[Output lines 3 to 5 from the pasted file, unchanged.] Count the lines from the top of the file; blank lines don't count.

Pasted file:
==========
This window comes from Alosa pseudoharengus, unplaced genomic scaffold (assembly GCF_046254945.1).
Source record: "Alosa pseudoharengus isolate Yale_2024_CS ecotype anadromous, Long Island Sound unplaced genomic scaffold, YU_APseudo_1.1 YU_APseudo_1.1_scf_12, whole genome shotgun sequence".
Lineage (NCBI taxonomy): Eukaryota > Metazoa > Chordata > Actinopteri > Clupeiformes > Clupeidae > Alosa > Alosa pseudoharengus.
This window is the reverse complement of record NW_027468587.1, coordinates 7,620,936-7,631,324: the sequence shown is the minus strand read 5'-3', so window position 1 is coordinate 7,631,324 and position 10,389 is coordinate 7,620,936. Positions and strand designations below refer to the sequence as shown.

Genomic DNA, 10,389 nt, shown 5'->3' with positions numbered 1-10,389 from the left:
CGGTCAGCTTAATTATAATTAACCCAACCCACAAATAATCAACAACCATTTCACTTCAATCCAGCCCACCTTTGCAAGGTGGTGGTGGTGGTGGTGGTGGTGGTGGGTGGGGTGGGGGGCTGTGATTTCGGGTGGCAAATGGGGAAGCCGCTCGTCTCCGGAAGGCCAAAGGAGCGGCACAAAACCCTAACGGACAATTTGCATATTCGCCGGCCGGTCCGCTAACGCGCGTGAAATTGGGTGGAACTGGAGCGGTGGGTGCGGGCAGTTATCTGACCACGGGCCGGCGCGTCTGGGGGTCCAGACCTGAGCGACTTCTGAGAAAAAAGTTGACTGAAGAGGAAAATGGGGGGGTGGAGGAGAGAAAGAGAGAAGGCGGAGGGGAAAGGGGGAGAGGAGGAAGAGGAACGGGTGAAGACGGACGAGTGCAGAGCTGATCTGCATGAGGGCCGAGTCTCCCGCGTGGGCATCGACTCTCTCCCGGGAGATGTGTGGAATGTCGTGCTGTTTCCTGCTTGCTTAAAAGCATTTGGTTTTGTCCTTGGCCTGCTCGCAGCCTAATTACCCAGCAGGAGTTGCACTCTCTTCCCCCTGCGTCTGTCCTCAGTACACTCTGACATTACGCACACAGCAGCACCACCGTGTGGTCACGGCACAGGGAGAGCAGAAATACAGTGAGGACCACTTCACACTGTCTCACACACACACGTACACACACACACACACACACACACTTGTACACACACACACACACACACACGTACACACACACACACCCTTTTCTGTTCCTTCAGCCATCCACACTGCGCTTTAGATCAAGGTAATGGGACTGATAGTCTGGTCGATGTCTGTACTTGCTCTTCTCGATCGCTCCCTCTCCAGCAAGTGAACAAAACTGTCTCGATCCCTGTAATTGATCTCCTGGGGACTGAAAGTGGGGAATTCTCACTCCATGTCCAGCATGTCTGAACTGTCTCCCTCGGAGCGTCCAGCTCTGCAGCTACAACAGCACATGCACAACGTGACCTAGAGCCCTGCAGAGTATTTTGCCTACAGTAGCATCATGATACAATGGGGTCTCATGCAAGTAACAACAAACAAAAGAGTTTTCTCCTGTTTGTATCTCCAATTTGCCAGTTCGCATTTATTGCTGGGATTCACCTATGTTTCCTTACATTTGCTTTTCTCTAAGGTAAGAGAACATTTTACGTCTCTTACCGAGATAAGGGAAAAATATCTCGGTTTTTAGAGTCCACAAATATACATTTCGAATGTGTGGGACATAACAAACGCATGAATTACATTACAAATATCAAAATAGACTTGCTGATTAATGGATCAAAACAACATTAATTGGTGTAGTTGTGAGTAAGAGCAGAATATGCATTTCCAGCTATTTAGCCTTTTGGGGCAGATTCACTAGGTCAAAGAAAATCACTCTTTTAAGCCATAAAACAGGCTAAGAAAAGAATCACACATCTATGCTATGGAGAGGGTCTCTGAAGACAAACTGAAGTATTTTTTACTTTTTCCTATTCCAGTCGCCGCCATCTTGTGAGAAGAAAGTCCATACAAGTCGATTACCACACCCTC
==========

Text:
Lineage (NCBI taxonomy): Eukaryota > Metazoa > Chordata > Actinopteri > Clupeiformes > Clupeidae > Alosa > Alosa pseudoharengus.
This window is the reverse complement of record NW_027468587.1, coordinates 7,620,936-7,631,324: the sequence shown is the minus strand read 5'-3', so window position 1 is coordinate 7,631,324 and position 10,389 is coordinate 7,620,936. Positions and strand designations below refer to the sequence as shown.

Genomic DNA, 10,389 nt, shown 5'->3' with positions numbered 1-10,389 from the left: